After my blog post last week which presented a connection to Australian artist Arthur Boyd, I was inspired to produce this short piece of creative writing. The narrative follows a memory of walking my dog in Bundanon; an Australian landscape surrounding Arthur Boyds studio.
The sleepy river murmurs low as it sweeps out to the sea in a vanishing flatness, and dotted down its lush and sunburnt banks ran a grand galvanized-iron town. Distinctly smelling of lawnmowers and steaming hose-water on hot bitumen. The dog and I spent the sticky afternoon lapping at the hose with an outstretched tongue, hot sun on thick black denim soaking through dirty rolled up jeans. Stirred by the ebb of the water we took off upon it shoulder. A river carved by tide and ranges, tromping knee deep in crackling grass towards the cool bank we could call our own. Around crooked bends and stretching ways, the dog picked up scattered sticks along the brim in his wet foaming mouth. The further we travelled the more feverish he became. Nostrils flaring, inhaling and exhaling as he picked up he scent of the water. He bounded ahead, urging me to come quick, shaking down grass and shrubs, no fear of brown snakes.
I crawled down through a split boulder and landed on shady sand. The dog was already on the shore. Still. Panting. Parting clouds threw sunshine onto grey and gold water like heavy-handed brush strokes. We stood in the ghostly silence. The call of an Eastern whip bird broke the undisturbed air. The dog looked at me for a command. “Cooee!” I bellowed. Tongue out, he thundered down the beach, leaped from the bank and crashed down into the cool tea tree stained water. His splash rippled across the river and made waves on the other side. Gleefully the dog sloshed back up to my side to shake his sopping fur.
“A very well written and engaging perspective. I agree, beauty is subjective, but I disagree that the word holds “no true meaning” The word ‘beauty’ portrays a very positive and affirming concept. I believe it has a very absolute meaning. Leading on from your interpretation, across the spectrum of Australian literature the manipulation of beauty/beauty lost is so enduring in subject matter, I think you may have touched on a very grand notion: Does all literature connect, in some way to the concept of beauty?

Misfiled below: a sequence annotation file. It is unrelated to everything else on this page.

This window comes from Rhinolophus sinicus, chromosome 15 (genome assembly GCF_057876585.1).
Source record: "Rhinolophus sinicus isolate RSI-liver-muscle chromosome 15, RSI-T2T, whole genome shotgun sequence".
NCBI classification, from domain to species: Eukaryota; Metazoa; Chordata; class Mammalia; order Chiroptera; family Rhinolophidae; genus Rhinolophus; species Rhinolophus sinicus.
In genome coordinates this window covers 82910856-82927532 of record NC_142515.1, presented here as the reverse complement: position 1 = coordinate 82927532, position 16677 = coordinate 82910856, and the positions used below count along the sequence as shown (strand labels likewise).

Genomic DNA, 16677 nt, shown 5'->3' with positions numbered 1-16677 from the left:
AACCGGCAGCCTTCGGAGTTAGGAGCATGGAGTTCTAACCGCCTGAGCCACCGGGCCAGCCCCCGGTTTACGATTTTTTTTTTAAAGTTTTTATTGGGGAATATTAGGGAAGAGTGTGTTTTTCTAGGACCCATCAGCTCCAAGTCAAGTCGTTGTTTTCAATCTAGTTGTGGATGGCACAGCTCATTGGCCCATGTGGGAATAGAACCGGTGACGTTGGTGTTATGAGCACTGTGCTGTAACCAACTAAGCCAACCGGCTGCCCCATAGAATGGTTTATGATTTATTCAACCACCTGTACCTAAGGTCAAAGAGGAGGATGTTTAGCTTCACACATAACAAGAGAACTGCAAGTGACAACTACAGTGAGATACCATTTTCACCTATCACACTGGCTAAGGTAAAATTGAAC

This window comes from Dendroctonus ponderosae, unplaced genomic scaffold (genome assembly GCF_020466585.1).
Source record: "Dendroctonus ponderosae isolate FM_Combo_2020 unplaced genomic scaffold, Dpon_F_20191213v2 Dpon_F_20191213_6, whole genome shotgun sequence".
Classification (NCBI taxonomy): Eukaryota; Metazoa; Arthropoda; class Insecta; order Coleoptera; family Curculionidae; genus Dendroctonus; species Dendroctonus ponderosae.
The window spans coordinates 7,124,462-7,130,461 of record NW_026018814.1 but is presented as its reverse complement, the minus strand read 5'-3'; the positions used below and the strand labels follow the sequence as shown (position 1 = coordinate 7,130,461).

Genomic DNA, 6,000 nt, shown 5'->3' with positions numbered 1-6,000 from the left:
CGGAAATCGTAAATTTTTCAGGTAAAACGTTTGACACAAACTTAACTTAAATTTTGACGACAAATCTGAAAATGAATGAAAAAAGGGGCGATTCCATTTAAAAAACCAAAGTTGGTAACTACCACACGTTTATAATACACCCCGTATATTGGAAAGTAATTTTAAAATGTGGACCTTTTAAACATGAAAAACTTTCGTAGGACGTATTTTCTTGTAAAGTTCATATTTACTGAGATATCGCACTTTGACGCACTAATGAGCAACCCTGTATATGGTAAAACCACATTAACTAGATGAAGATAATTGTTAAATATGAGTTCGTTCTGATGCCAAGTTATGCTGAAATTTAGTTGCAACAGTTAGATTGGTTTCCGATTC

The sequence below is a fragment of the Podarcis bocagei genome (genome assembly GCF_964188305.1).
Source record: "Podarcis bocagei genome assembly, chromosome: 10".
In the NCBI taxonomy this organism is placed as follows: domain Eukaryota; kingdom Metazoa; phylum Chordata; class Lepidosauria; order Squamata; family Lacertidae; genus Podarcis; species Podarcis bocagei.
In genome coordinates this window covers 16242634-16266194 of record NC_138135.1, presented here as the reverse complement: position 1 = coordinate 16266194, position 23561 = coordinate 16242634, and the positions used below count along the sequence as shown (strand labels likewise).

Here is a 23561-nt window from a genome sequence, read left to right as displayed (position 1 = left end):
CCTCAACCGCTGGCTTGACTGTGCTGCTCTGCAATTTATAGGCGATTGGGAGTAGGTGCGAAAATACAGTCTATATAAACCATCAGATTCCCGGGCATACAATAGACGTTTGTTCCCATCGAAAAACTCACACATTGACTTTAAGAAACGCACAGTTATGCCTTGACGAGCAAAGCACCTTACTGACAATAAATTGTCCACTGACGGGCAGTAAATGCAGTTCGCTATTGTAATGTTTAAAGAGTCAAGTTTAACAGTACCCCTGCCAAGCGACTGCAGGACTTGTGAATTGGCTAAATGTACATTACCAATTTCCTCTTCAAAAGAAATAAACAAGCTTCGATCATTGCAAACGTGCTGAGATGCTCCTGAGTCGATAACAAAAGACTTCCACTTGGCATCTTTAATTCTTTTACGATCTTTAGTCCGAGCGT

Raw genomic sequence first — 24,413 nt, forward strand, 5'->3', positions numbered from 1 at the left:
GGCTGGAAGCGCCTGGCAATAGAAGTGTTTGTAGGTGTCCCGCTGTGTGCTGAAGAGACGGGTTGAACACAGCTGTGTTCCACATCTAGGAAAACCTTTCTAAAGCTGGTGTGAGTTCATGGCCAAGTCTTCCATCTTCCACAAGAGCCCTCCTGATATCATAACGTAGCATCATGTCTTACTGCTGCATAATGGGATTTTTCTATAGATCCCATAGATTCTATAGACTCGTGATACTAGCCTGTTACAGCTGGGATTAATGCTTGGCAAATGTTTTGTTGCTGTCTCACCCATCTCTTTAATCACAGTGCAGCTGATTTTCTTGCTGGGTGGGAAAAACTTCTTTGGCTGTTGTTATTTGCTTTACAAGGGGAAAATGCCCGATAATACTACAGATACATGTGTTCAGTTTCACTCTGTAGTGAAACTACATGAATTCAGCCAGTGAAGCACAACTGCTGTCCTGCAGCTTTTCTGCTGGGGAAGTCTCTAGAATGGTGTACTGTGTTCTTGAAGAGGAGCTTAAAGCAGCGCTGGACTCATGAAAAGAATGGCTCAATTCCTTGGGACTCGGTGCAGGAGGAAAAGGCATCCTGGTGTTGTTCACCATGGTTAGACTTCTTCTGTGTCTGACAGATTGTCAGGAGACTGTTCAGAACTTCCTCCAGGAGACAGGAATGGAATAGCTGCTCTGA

The landscape of Australian literature nurtures a close relation between literature and art. Narratives become deeply rooted within the culture and context of our Australian history, but also connects us to memory. As an artist I believe that visual messages are part of our repertoire of memories, authors visualise these memories using language techniques as paint. The ethos of our national literature, and in particular our indigenous literature, is often compelled to paint a visual image of land, and the relationship of the narrative within the context of the environment. An environment we encounter in memory, connecting with our understanding of this earth and history. Which leads to an interesting question; Can an author create a successful Australian story without a link to the environment?
“And the bush hath friends to meet him, and their kindly voices greet him In the murmur of the breezes and the river on its bars, And he sees the vision splendid of the sunlit plains extended, And at night the wond’rous glory of the everlasting stars.”
Banjo Patterson, ‘Clancy of the overflow’ (1889
Reading that particular stanza of Clancy of the overflow, I feel as if I’m being placed in one of Arthur Boyd’s paintings of the Shoalhaven. Having visited his Bundanon studio along the banks of the Shoalhaven River, I remember it as an incredibly tranquil and calm moment, immersed in an awe inspiring and rugged terrain. A beauty and lightness evoked by language texture in Banjo’s perceptions of an Australian landscape.